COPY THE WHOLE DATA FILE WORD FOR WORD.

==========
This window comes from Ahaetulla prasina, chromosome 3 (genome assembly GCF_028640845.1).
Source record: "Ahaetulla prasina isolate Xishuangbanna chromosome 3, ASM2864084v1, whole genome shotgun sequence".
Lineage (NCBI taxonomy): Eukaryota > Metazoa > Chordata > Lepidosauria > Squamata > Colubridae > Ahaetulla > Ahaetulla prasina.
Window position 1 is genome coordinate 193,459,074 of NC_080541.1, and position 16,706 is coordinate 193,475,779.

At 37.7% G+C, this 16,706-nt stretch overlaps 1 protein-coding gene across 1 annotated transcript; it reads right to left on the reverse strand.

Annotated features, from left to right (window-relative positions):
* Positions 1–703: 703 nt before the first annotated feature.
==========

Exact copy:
This window comes from Ahaetulla prasina, chromosome 3 (genome assembly GCF_028640845.1).
Source record: "Ahaetulla prasina isolate Xishuangbanna chromosome 3, ASM2864084v1, whole genome shotgun sequence".
Lineage (NCBI taxonomy): Eukaryota > Metazoa > Chordata > Lepidosauria > Squamata > Colubridae > Ahaetulla > Ahaetulla prasina.
Window position 1 is genome coordinate 193,459,074 of NC_080541.1, and position 16,706 is coordinate 193,475,779.

At 37.7% G+C, this 16,706-nt stretch overlaps 1 protein-coding gene across 1 annotated transcript; it reads right to left on the reverse strand.

Annotated features, from left to right (window-relative positions):
* Positions 1–703: 703 nt before the first annotated feature.